i never understood the privacy considerations of the openid connect doc. In part because none of them seemed to be requirements, or to relate to what a user actually experienced. I copy the first two of them below as an anti-pattern for future considerations and to start a discussion of whether any privacy considerations should be mandatory. Perhaps this is an argument for a separate document that could be separately adopted and then could contain SHALL rather than SHOULD.
The UserInfo Response typically contains Personally Identifiable Information (PII). As such, End-User consent for the release of the information for the specified purpose should be obtained at or prior to the authorization time in accordance with relevant regulations. The purpose of use is typically registered in association with the redirect_uris.
Only necessary UserInfo data should be stored at the Client and the Client SHOULD associate the received data with the purpose of use statement.
The Resource Server SHOULD make End-Users' UserInfo access logs available to them so that they can monitor who accessed their data.
Note should be removed. Others seem OK from the reporter's point of view.
Tom: if you have specific text proposal, please create a new ticket.
Should there be conformance tests with compliance with the privacy considerations
Should they assume the reader is familiar with ISO/IEC 29134 and ISO/IEC 29100
It would be good to get feedback from the WG on these questions.
Yes we need privacy considerations
They should be a step by step approach otherwise they aren’t that useful
I don’t think in FAPI 1.0 that any clauses should be normative shall s - I think these should be recommendations for FAPI 1, but for FAPI 2 we can make them into shalls
I think this would be interesting to discuss, but again maybe for FAPI 2?
I have a bit of a problem with the reliance on the ISO standards - they are not very accessible. 29100 is publicly available but only via a zip download. 29134 is not publicly available and needs to be purchased.
Yes, we need privacy considerations.
High level principles at a minimum. May be we should start there? Step by step approach might be included for some items where there is an agreement..
conformance test to be used only when shall is used.
No strong opinion
I don’t think so. They are considerations rather than requirements.
I’m not sure how far automated tests can go.
I think it would be good if we could provide definitions of PII & PII principal (I’m not sure if legally we could just include the relevant ISO definition text within FAPI?). It might be that some of the clauses mentioning ISO specs should be a bit weaker, e.g. changing “the client shall create a privacy notice following the guidance given in ISO/IEC 29184. ” to “the client should create a privacy notice, for example by following the guidance given in ISO/IEC 29184.“ (I’m not really familiar with 29184, but I wonder if there will be cases where people don’t follow it’s guidance for good reasons.)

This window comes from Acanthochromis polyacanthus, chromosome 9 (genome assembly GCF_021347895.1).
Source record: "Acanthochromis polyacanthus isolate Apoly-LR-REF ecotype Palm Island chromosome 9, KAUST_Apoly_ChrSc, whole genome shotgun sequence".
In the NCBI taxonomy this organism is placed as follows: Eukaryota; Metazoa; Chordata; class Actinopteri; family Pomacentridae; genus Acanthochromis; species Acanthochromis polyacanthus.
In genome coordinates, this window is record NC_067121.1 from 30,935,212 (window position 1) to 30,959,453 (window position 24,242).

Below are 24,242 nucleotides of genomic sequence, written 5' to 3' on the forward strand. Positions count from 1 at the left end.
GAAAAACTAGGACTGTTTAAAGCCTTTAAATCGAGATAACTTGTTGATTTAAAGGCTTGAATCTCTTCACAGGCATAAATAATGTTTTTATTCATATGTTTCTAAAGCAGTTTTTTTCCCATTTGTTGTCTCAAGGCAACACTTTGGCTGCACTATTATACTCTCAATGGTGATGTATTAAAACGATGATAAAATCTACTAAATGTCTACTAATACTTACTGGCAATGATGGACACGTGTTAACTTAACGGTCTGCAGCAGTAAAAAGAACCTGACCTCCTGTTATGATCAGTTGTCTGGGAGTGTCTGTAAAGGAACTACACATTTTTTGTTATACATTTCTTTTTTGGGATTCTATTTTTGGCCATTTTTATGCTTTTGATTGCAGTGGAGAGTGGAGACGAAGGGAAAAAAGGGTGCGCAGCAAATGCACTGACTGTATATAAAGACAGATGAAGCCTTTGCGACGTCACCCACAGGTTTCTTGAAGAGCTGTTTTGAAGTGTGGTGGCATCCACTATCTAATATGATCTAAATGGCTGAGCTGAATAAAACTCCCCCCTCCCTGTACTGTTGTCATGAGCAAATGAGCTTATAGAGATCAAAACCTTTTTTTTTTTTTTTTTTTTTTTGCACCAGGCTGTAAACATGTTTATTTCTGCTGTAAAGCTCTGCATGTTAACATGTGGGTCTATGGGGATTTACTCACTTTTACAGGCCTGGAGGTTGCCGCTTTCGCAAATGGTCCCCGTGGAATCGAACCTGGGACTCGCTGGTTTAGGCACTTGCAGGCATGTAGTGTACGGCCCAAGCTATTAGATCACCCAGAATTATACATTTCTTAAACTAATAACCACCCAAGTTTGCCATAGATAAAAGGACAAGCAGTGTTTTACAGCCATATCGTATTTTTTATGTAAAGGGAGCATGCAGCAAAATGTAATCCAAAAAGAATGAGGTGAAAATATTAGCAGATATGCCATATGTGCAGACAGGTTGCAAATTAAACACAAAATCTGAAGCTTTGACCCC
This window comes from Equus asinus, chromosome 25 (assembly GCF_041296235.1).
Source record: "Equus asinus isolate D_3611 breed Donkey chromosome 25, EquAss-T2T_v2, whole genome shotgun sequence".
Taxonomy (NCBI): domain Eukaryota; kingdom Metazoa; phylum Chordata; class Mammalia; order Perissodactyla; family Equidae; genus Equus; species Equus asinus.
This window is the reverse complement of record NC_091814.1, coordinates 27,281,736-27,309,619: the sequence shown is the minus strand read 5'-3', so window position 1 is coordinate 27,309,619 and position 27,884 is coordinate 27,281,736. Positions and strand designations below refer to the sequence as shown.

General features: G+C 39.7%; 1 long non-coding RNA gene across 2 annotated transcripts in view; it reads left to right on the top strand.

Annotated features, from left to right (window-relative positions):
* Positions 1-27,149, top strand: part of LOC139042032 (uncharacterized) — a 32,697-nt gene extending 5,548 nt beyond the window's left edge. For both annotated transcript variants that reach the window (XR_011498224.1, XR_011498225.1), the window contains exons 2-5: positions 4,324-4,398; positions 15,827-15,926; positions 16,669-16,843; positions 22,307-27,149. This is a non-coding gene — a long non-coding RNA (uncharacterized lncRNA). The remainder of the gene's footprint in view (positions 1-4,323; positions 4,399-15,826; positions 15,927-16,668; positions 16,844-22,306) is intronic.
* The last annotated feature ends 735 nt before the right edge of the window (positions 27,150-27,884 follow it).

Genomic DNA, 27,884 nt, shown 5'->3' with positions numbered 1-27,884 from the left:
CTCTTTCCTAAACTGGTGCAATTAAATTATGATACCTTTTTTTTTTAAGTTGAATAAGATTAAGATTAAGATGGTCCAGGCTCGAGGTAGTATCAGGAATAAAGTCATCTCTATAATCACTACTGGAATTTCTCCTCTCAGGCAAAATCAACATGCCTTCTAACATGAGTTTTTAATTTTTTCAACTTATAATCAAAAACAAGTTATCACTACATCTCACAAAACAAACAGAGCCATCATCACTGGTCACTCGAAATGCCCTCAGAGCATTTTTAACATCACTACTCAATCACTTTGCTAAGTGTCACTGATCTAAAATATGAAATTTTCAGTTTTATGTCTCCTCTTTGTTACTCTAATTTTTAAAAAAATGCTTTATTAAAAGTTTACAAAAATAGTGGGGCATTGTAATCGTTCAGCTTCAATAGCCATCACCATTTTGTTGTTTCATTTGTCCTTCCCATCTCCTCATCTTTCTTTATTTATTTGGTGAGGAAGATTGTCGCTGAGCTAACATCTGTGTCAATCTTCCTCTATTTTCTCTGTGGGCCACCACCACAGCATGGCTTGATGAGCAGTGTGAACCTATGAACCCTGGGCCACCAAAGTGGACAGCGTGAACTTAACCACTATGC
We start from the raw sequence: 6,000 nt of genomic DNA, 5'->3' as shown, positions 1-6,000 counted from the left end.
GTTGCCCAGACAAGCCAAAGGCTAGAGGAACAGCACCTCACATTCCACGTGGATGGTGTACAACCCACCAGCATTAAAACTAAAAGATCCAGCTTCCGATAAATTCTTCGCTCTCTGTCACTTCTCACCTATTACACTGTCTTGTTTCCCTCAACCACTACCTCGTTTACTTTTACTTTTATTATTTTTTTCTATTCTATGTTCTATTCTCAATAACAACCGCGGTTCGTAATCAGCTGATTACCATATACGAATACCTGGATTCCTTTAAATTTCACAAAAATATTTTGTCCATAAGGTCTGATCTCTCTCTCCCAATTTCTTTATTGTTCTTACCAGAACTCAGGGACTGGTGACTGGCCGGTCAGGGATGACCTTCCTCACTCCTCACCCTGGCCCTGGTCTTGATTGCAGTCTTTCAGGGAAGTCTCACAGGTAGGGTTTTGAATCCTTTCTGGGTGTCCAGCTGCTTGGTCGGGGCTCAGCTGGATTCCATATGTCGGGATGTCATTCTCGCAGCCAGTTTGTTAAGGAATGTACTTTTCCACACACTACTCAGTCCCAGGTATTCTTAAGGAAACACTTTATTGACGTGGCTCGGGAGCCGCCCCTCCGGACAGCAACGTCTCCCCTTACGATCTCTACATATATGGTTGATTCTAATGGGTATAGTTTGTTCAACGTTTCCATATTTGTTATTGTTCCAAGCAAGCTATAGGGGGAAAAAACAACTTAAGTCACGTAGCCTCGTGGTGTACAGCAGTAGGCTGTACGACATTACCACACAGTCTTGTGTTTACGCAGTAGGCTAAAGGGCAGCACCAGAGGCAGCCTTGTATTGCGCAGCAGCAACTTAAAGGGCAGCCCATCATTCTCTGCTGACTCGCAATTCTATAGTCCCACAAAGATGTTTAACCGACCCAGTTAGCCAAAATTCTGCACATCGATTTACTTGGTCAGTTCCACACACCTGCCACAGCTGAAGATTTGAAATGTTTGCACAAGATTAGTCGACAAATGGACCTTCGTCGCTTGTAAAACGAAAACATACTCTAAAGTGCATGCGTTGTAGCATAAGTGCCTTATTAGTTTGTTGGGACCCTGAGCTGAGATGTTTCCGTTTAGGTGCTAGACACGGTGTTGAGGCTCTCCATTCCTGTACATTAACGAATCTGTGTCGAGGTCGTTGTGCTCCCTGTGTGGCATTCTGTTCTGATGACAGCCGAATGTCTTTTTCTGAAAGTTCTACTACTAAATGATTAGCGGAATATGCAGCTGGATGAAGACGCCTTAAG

Step by step approach.
I am fine with turning all shall to should but we need a rather careful examination and qualification on the text not to step on some of the sensitive issues. I have put shall there to draw readers attention which I was successful.
Yes, if we get sponsors, although what we can do for automated testing could be rather limited. Still, making sure that the registration includes policy_url for example and application for the certification including a statement that the applicant believes that they follow for example ISO/IEC 29184 is a big step forward and has legal teeth.
If there are alternative standards that were vetted and endorsed by privacy regulators/authorities from all over the world, then I am fine with replacing them. Otherwise, I believe we should keep referencing them as recommended documentation.
PII is a legal term from the GDPR. It really doesn’t matter how you define it. Also its meaning is constantly shifting as various courts make random contributions to the lexicon. Is it any surprise that privacy professionals are mostly lawyers?
Actually, GDPR’s term is “personal data” not PII.
“need” is overstating it but sure. With the caveat that there was some idea of taking this stuff to final soon so introducing over a dozen normative MUST/shalls is problematic at this point.
No strong opinion but “sensible” as the ticket says seems like a good goal.
Only if there’s a legitimate compelling reason
Maybe but carefully consider the costs and value
I am certainly not familiar with ISO/IEC XXXXXX and I’d be surprised if I was an anomaly in that regard. “referencing them as recommended documentation” is one thing but putting hard normative requirements on content in documents that are not easily accessible is another thing all together.
SO, I have not heard any shout that any of the “shall” need to remain “shall”, so I will convert them to “should”.
Meta-question si whether we want this privacy consideration to be
advice to the implementers; or
statement of limitation of this document (aka excuse.)